Can you direct me to a source of cover material? I would like something with a texture and really heavy stock.

July 6, 2009 at 4:33 pm

I love it! I am writing a series of books for my granddaughters. these books will be illustrated by me in watercolors so I want them to be done well so they can pass them to their children. I racking my brain on how to bind them nicely. I also love the book binder you made. Thank you so much!
.-= Diana Figueroa´s last blog ..Fancy Feathers =-.

July 24, 2009 at 9:35 pm

Wow, this is awesome. This is going to come in handy for my classes. I save money and just buy the chapters I need online and now I can bind them together! Sweet. Gorilla glue really is some amazing stuff. Give the Gorilla tape a shot and you’ll never go back to regular duct tape.

I’m going to try this with smaller paper to make more of a paper back sized book. Thanks!
.-= Eric´s last blog ..High Quality Portable Audio Setup On A Budget =-.

August 2, 2009 at 2:54 pm

Awesome instructional! Thanks for taking the time to post it!
I made my book-binding press yesterday and made a book today. That gorilla glue really is great for this application. I also used some “Hollander’s Bookbinding Glue – Standard” for part of the process. The Hollander’s dries clear as opposed to the gorilla glue which dries white. Just my two cents.

Thanks again!!!!

(location: NJ)

Karl August 4, 2009 at 11:13 am

Nice tutorial; thanks. For those asking about gorilla glue, it’s a brand name for polyurethane adhesive, often sold as a woodworking glue. Excel glue is another brand name. If your hardware doesn’t have gorilla glue, they’ll probably have some other polyurethane adhesive.

miss nyc August 13, 2009 at 5:16 pm

hey Brad.. You Rock!!

Leanne September 17, 2009 at 12:21 am

Just wanted to know if original Gorilla Glue dries clear, or if I should try the kind that dries white?

Brad Isaac September 17, 2009 at 9:19 am

The original GG dries beige, and I haven’t tried their white. But does it matter? The glue is hidden within the binder.

October 8, 2009 at 10:50 am

Hey Brad. Good stuff here. I was wondering if you had any troubles with the paper curling after it comes from the printer, or is that another benefit of the heavier stock paper? Eitherway, if you did, how did you combat it?


Brad Isaac October 8, 2009 at 12:39 pm

Dex, the heavier bond paper does prevent more of the curling. It’s never been much of an issue. Plus when you put the cover on the book the cover seems to straighten everything out.

October 8, 2009 at 2:49 pm

Thanks Brad! I don’t know how into DIY crappy philosophy books you are, but you’re getting one!!
.-= Dex Ter´s last blog ..F Nice Records, Inc. =-.

Ashley November 13, 2009 at 2:30 pm

Do you have a list of all the materials needed?

December 17, 2009 at 7:44 pm

When folding the book cover edges, it’s helpful to “score” the folds with a razor blade before you fold them. I take a ruler, line it up along the future crease, run the razor blade lightly but hard enough to cut the top layer, then fold along the cut. It folds super straight this way.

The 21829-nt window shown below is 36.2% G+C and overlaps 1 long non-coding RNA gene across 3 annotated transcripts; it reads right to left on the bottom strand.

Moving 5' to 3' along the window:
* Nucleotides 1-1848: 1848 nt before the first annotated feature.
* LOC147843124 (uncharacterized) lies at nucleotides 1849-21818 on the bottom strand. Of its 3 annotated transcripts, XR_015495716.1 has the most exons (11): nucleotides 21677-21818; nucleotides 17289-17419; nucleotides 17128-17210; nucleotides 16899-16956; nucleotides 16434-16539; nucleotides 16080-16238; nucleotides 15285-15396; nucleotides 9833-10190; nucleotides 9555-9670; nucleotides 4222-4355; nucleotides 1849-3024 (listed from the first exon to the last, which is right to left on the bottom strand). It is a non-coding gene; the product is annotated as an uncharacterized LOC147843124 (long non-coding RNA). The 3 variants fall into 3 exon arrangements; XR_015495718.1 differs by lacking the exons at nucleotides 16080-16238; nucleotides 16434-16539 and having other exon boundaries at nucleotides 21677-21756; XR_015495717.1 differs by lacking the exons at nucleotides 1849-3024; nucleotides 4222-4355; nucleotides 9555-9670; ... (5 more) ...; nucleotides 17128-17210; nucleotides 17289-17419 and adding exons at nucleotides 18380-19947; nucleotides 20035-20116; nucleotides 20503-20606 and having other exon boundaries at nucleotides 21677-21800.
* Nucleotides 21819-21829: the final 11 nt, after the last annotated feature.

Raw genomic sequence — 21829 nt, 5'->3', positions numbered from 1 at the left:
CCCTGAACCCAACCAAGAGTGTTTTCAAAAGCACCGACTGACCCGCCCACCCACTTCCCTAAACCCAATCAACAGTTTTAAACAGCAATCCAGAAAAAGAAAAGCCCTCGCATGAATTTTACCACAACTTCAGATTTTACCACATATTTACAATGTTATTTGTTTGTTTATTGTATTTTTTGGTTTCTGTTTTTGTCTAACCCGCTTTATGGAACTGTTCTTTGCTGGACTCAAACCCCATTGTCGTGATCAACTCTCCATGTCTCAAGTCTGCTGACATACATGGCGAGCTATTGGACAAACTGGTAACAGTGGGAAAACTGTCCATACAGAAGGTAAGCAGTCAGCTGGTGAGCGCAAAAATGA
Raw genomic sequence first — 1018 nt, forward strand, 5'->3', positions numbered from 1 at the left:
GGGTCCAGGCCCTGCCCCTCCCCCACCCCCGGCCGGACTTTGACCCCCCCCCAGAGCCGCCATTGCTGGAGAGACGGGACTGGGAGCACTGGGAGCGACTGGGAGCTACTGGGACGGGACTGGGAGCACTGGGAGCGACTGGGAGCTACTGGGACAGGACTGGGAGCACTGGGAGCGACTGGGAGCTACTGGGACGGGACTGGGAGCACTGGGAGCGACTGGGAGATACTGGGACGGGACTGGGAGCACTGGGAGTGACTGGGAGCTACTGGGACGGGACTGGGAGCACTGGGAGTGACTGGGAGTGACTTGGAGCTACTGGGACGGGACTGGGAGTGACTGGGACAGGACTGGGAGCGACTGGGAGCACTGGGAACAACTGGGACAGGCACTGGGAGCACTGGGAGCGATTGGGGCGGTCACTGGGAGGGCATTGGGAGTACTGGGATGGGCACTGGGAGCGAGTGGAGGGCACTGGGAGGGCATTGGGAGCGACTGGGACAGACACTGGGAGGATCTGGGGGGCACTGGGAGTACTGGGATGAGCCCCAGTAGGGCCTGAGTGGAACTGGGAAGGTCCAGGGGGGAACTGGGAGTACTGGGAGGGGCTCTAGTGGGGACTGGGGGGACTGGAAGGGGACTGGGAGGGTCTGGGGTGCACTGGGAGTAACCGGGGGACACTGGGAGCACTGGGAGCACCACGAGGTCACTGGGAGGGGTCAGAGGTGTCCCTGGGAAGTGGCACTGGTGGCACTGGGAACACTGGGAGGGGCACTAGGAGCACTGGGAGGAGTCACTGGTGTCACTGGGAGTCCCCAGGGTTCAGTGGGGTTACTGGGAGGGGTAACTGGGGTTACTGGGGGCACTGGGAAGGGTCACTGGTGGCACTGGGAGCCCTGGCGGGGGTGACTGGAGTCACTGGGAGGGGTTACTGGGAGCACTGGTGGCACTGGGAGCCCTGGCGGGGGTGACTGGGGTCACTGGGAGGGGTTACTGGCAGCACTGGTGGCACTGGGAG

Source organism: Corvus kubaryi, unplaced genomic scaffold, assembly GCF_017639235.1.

Murray January 4, 2010 at 12:03 pm

My company has made some technical training books available to us that are in PDF format. We can also duplex-print them on state-of-the-art color laser printers. So far, so good. What is not so good is that the loose-leaf binders we have been using leave a lot to be desired, especially since in some cases the punched-out holes obliterate bits of text. I came across your article and built an almost identical jig and was amazed at the results. Thank you for making this information available: it really works!

January 13, 2010 at 3:39 pm

Great info but waiting 24 hours to dry really slows down production even if one is interested in producing 10 or twenty copies. Any way of increasing the speed for drying?

Brad Isaac January 13, 2010 at 3:45 pm

Just stack the books as you make them and put a phone book on the last one in the stack… you don’t need to wait 24 hours between each book.

January 13, 2010 at 10:49 pm

Thank you Brad for your patience. I’m assuming if one purchases paper, ink, glue and all necessary supplies wholesale then adds sweat equity, a small profit can be derived. Anyway, I appreciate your site which is informative and very clearly laid out. Kudos!

Olivia January 27, 2010 at 12:01 am

Wonderful tutorial. Professional book binders do not use Gorilla Glue, we use PVA because it is archival (it won’t damage or yellow the paper).

Angela Cole April 3, 2010 at 7:15 pm

Hello Olivia,
What is PVA and where can i purchase it, plse?….i don’t want my pages to turn yellow, using gorilla glue…smile
thankyou much!

Donna February 7, 2010 at 2:32 pm

Thank you so much for this excellent tutorial. I’ve been checking the internet for some really decent instructions to bind a book and these directions are extremely easy to follow. I’ll be saving and printing this tutorial. Thanks again for your time and effort to produce them.

Dan February 11, 2010 at 6:51 pm

When printing up the pages I’m using a 1″ margin on all sides. How much additional margin do I need on the spine side for the glueing so the 1″ margin remains in the bound book? Thanks! Great post – I love DIY!

Jackson Penrod March 5, 2010 at 7:59 pm

Just finished binding my book today, and thanks for taking the time to post these easy directions.

Jackson Penrod March 5, 2010 at 8:38 pm

What is the secret for custom covers?